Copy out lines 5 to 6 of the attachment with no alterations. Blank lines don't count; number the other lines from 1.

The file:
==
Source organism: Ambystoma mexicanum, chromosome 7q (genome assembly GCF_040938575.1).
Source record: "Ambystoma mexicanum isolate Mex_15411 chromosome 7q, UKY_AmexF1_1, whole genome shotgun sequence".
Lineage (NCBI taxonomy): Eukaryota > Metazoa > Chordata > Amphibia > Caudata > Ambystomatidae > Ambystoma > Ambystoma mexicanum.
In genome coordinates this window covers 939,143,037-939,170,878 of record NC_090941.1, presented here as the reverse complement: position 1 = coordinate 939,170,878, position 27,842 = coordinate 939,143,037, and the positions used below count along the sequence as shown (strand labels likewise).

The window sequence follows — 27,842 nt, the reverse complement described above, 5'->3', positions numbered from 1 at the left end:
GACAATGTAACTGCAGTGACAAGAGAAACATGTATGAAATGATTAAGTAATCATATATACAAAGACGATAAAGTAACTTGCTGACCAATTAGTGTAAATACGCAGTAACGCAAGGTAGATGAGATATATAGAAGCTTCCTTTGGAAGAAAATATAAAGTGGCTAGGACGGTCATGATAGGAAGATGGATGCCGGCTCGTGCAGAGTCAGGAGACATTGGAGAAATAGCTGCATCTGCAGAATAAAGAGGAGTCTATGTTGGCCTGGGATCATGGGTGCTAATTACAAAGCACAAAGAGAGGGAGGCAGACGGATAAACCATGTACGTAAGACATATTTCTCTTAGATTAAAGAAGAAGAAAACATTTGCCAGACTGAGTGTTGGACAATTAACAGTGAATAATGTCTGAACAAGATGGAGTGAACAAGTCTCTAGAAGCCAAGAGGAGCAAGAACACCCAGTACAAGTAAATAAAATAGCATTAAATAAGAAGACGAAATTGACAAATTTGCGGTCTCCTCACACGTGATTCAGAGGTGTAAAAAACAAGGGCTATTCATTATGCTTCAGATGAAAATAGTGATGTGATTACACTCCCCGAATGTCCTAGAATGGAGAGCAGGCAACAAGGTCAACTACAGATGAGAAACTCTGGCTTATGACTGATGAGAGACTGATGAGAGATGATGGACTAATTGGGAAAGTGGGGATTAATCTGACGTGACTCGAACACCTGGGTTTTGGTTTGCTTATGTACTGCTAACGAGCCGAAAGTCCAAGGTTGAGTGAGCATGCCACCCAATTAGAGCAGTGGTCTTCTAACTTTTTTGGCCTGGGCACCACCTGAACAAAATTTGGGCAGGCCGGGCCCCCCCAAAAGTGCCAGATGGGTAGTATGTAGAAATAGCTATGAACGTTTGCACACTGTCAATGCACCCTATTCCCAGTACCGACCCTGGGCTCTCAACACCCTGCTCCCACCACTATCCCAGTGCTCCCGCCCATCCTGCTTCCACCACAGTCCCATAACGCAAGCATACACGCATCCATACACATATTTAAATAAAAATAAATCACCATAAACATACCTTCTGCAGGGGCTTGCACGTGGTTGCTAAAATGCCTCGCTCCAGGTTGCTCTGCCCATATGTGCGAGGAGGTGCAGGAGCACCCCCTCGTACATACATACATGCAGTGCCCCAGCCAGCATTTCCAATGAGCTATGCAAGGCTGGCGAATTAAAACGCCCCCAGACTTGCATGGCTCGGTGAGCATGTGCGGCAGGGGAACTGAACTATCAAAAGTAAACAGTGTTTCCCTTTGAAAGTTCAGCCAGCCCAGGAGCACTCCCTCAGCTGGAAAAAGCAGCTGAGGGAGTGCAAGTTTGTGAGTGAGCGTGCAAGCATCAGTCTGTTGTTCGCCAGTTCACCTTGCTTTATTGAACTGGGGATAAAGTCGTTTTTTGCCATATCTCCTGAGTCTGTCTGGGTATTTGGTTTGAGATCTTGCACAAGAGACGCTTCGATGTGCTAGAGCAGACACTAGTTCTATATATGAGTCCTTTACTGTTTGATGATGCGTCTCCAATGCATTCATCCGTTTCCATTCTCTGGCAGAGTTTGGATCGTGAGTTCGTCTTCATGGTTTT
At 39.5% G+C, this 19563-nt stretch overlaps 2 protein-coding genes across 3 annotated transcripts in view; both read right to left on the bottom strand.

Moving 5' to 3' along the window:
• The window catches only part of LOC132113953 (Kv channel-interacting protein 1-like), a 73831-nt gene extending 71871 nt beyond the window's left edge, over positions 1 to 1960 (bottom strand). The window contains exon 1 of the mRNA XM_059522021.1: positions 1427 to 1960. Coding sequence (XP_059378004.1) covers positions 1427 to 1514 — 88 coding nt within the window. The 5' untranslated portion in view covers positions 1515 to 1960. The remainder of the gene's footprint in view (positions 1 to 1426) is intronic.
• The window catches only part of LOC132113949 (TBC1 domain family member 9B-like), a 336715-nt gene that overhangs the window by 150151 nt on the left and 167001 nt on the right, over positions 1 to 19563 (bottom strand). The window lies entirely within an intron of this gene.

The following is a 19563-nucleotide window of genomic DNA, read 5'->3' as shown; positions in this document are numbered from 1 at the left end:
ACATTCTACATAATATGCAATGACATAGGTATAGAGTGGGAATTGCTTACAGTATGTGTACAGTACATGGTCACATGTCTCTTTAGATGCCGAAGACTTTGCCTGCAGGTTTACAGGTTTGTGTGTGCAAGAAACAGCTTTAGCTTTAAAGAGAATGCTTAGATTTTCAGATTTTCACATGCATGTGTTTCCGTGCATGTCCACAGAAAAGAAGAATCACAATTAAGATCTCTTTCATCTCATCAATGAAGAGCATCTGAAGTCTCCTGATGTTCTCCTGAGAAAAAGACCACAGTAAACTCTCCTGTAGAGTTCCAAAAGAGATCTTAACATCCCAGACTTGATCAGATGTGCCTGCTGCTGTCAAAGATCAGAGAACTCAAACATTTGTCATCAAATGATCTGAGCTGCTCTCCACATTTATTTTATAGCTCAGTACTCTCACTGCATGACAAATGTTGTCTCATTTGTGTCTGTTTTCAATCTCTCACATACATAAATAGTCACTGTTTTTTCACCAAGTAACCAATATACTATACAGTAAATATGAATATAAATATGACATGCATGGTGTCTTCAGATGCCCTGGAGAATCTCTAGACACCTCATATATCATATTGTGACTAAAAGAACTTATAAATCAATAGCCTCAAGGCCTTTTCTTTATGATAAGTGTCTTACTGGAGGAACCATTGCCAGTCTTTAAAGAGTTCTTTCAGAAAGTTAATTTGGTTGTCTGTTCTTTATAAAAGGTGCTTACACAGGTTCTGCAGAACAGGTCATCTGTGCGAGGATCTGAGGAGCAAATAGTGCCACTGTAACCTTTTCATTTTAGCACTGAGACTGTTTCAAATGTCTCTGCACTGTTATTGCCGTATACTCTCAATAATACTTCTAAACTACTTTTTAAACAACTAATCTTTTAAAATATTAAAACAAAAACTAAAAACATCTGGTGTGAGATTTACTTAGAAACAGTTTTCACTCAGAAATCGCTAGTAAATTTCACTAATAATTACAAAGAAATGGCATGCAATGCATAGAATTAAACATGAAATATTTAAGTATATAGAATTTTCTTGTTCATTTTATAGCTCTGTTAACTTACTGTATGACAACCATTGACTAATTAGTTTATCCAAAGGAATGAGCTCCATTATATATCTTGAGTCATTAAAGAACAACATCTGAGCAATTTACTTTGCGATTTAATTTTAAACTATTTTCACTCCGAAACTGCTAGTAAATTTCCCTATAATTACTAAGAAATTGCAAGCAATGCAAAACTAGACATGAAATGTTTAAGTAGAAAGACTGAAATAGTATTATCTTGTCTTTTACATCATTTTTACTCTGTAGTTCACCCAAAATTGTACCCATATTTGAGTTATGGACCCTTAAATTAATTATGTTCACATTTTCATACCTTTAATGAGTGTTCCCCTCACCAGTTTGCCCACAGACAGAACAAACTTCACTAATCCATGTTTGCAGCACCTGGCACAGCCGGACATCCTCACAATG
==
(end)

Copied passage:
The window sequence follows — 27,842 nt, the reverse complement described above, 5'->3', positions numbered from 1 at the left end:
GACAATGTAACTGCAGTGACAAGAGAAACATGTATGAAATGATTAAGTAATCATATATACAAAGACGATAAAGTAACTTGCTGACCAATTAGTGTAAATACGCAGTAACGCAAGGTAGATGAGATATATAGAAGCTTCCTTTGGAAGAAAATATAAAGTGGCTAGGACGGTCATGATAGGAAGATGGATGCCGGCTCGTGCAGAGTCAGGAGACATTGGAGAAATAGCTGCATCTGCAGAATAAAGAGGAGTCTATGTTGGCCTGGGATCATGGGTGCTAATTACAAAGCACAAAGAGAGGGAGGCAGACGGATAAACCATGTACGTAAGACATATTTCTCTTAGATTAAAGAAGAAGAAAACATTTGCCAGACTGAGTGTTGGACAATTAACAGTGAATAATGTCTGAACAAGATGGAGTGAACAAGTCTCTAGAAGCCAAGAGGAGCAAGAACACCCAGTACAAGTAAATAAAATAGCATTAAATAAGAAGACGAAATTGACAAATTTGCGGTCTCCTCACACGTGATTCAGAGGTGTAAAAAACAAGGGCTATTCATTATGCTTCAGATGAAAATAGTGATGTGATTACACTCCCCGAATGTCCTAGAATGGAGAGCAGGCAACAAGGTCAACTACAGATGAGAAACTCTGGCTTATGACTGATGAGAGACTGATGAGAGATGATGGACTAATTGGGAAAGTGGGGATTAATCTGACGTGACTCGAACACCTGGGTTTTGGTTTGCTTATGTACTGCTAACGAGCCGAAAGTCCAAGGTTGAGTGAGCATGCCACCCAATTAGAGCAGTGGTCTTCTAACTTTTTTGGCCTGGGCACCACCTGAACAAAATTTGGGCAGGCCGGGCCCCCCCAAAAGTGCCAGATGGGTAGTATGTAGAAATAGCTATGAACGTTTGCACACTGTCAATGCACCCTATTCCCAGTACCGACCCTGGGCTCTCAACACCCTGCTCCCACCACTATCCCAGTGCTCCCGCCCATCCTGCTTCCACCACAGTCCCATAACGCAAGCATACACGCATCCATACACATATTTAAATAAAAATAAATCACCATAAACATACCTTCTGCAGGGGCTTGCACGTGGTTGCTAAAATGCCTCGCTCCAGGTTGCTCTGCCCATATGTGCGAGGAGGTGCAGGAGCACCCCCTCGTACATACATACATGCAGTGCCCCAGCCAGCATTTCCAATGAGCTATGCAAGGCTGGCGAATTAAAACGCCCCCAGACTTGCATGGCTCGGTGAGCATGTGCGGCAGGGGAACTGAACTATCAAAAGTAAACAGTGTTTCCCTTTGAAAGTTCAGCCAGCCCAGGAGCACTCCCTCAGCTGGAAAAAGCAGCTGAGGGAGTGCAAGTTTGTGAGTGAGCGTGCAAGCATCAGTCTGTTGTTCGCCAGTTCACCTTGCTTTATTGAACTGGGGATAAAGTCGTTTTTTGCCATATCTCCTGAGTCTGTCTGGGTATTTGGTTTGAGATCTTGCACAAGAGACGCTTCGATGTGCTAGAGCAGACACTAGTTCTATATATGAGTCCTTTACTGTTTGATGATGCGTCTCCAATGCATTCATCCGTTTCCATTCTCTGGCAGAGTTTGGATCGTGAGTTCGTCTTCATGGTTTT